Thanks to the Skin of Color Society Mentorship Program, my time with Dr. Kenner-Bell has been enriching, educationally and professionally. She was attune to many of the same challenges that I experienced navigating the healthcare field as not only a minority but also a woman. Through our many zoom sessions, she shared with me her journey into dermatology and the obstacles she had to overcome. Additionally, as a practicing pediatric-dermatologist, wife, and mother she revealed to me the realities of fulfilling these roles and how to strive for the best work-life balance. Dr. Kenner-Bell is a natural mentor; She spent time reviewing my CV with me, sharing dermatological research opportunities, and discussing ways to enhance my application. She also became my biggest cheerleader and confidant, supporting and encouraging me on my journey and always lending an open ear during times of doubt. Dr. Kenner-Bell has served as real-life confirmation that my dreams of becoming a dermatologist are valid and attainable and has given me the self-efficacy and confidence to relentlessly pursue the field of dermatology.
Realization of my goal necessitates professional mentorship, opportunities to conduct clinical research, and a thorough understanding of the field of dermatology. Upon completion of the mentorship program, I have created a personal and professional relationship with my mentor, become knowledgeable on the principles of career and professional development in the dermatology field, and found opportunities to connect with diverse dermatologists that specialize in skin of color. Additionally, I have gained insight on the dermatology application process, and becoming a multi-faceted, well-rounded dermatology applicant. Through the opportunities afforded by the Skin of Color Society, I look forward to joining a network of passionate physicians dedicated to improving the dermatological disorders that plague skin of color.
Deciding to pursue dermatology as a Black female is a journey on an untrodden trail. The paucity of role models, representation, and resources to support Black students interested in dermatology is stark. Finding opportunities like the Skin of Color Society Mentorship program is crucial for me in my pursuit of matching into a dermatology residency program and achieving my goal of becoming a practicing dermatologist and minority health clinical researcher.
I understand not having a seat at the table. As a future dermatologist, I’m determined to pay it forward and create more seats for those behind me, providing my mentorship and expertise to the next generation of dermatologists so that they can realize their dreams just as I have.
Ashley Obi, MD
2021 SOCS Mentorship Program Summary
As a student without a dermatology home program, I am so thankful to the Skin of Color Society’s Mentorship program and to Dr. Pierre. Dr Pierre is the first mentor in Dermatology I have had and has provided me with invaluable guidance and direction. He is a goal-oriented mentor and I always look forward to our check-in sessions. Any question or concern regarding my plans or endeavors, I have an objective, knowledgeable ear. We discuss strategy, residency, resilience, and the makings of a patient-centered dermatologist. I hope that one day I can meet him in person and thank him again for everything he has done for me.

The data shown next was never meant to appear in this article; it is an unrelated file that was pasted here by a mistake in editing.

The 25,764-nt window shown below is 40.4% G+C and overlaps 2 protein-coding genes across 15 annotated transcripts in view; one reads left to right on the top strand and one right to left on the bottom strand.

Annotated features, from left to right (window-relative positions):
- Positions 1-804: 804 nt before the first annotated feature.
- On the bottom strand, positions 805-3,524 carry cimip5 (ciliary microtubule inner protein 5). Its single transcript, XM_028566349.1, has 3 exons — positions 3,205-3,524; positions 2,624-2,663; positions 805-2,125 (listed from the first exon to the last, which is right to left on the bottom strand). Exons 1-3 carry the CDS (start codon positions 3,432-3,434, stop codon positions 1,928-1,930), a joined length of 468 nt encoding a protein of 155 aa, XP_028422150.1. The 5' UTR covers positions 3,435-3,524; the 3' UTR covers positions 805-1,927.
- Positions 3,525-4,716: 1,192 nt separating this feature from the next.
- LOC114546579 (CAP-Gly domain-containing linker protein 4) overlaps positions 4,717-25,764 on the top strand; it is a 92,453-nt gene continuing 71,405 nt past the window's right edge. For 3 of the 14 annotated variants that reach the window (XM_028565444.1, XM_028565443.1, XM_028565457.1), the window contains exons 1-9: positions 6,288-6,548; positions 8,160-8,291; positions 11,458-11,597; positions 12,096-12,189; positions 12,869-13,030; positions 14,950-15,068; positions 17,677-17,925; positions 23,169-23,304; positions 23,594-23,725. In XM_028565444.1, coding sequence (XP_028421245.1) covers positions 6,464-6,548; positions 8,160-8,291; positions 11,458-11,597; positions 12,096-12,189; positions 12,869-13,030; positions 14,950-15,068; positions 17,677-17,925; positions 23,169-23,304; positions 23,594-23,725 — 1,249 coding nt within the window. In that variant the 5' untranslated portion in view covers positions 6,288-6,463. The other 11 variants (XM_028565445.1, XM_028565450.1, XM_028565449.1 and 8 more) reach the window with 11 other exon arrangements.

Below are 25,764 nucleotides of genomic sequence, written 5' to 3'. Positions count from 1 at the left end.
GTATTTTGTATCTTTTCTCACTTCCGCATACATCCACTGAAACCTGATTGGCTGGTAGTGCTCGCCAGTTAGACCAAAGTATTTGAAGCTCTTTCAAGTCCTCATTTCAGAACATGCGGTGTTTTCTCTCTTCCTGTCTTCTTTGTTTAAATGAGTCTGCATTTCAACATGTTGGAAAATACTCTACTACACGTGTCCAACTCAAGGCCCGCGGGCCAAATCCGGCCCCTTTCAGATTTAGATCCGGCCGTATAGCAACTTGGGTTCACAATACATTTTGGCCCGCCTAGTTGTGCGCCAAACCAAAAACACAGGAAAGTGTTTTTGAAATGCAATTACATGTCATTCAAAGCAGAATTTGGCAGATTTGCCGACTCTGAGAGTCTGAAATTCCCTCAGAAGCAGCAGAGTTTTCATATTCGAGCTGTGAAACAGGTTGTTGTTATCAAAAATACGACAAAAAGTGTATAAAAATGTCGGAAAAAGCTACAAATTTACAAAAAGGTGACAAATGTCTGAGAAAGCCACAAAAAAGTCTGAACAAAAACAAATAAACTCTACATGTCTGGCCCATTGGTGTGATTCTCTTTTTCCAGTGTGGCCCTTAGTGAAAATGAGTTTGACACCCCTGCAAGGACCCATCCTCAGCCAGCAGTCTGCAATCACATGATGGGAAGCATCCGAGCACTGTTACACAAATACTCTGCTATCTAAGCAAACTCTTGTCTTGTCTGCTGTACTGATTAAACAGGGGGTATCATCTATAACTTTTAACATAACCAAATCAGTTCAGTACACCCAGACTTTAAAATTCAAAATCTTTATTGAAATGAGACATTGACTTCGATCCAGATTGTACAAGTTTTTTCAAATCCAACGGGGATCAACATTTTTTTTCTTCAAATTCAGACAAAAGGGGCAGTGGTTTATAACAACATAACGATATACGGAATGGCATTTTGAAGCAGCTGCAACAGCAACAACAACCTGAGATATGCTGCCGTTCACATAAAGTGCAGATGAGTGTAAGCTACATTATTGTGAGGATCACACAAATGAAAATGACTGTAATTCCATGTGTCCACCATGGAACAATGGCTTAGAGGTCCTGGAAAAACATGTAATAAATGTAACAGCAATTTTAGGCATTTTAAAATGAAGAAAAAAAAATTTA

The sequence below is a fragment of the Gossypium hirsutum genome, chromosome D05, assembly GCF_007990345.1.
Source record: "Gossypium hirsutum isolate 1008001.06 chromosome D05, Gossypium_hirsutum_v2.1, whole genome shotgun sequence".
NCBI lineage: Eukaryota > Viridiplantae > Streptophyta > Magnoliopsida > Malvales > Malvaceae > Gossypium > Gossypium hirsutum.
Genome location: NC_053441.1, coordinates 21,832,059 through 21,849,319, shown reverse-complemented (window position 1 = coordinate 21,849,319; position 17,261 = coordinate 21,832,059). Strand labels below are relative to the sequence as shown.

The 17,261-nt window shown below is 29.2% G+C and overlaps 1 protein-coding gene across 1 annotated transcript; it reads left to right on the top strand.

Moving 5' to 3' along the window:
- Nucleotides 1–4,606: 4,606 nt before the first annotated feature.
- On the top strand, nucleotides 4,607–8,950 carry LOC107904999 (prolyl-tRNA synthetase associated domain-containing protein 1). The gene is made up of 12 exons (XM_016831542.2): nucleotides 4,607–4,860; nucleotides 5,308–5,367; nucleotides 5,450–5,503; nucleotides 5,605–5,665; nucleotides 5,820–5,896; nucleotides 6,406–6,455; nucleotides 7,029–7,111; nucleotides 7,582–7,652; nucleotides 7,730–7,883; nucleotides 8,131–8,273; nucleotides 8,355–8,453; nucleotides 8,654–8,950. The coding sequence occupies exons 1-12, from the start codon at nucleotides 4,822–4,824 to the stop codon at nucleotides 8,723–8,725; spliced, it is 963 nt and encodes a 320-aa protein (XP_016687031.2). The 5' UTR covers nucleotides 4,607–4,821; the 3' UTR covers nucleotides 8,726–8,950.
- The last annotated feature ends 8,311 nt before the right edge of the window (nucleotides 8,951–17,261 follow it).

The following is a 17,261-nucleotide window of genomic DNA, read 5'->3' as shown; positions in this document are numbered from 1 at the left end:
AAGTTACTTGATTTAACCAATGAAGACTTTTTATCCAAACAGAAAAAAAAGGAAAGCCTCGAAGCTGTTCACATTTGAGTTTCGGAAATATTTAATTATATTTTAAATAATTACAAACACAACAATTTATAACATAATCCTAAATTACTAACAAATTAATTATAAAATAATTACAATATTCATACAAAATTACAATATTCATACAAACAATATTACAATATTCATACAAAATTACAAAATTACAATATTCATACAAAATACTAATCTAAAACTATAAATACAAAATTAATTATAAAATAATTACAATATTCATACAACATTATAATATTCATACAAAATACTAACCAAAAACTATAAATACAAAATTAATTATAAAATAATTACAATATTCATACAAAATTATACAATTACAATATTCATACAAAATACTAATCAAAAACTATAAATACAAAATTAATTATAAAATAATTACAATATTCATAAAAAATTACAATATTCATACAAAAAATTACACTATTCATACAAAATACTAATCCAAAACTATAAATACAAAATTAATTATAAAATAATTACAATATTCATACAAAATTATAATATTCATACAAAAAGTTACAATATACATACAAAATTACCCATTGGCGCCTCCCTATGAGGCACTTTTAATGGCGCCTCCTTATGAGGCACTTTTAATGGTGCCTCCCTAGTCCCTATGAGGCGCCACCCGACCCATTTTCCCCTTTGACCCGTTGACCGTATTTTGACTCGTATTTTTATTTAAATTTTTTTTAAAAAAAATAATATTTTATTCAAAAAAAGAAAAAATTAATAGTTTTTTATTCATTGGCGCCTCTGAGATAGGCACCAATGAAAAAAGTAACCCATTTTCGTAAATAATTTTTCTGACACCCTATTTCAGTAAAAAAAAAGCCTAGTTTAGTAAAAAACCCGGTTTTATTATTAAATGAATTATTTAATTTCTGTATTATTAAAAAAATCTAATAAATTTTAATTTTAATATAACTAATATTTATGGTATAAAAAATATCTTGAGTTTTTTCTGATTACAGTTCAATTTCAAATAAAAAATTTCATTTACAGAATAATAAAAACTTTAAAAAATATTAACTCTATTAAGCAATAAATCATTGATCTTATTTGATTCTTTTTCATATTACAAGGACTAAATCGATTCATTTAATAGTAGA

2021 SOCS Mentorship Program Summary
Dear SOCS mentorship committee,
It has been an absolute pleasure to be mentored by Dr. Tarannum Jaleel through your program. As an Iranian immigrant with skin that sometimes passes as White and sometimes does not, I do not necessarily see my skin represented in traditional dermatology media – let alone that of my Black and Brown friends. When the pandemic struck in early 2020, I came across your SOCS mentorship program on Instagram. As a Canadian medical student, I was grateful to match to a mentor from the US, which is championing the SOC representation movement.
Despite the uncertain times of the pandemic, my final year of medical school, and Dr. Jaleel’s maternity leave, we still managed to meet a total of 3 meaningful times over the past year on Zoom. One of the most valuable outcomes for me was to learn more from Dr. Jaleel about the few SOC textbooks that existed at the time. With Dr. Jaleel’s encouragement, I helped make change in a big way on a local scale – I led the Dermatology component of an anti-racist review of McGill’s entire pre-clerkship curriculum. As the Dermatology lead, I dove into ethnodermatology resources and found SOC pictures to include alongside each condition in our dermatology lectures. I am most proud of the feedback we have received from classmates, residents, and staff physicians, who shared they are finally seeing themselves in their lectures.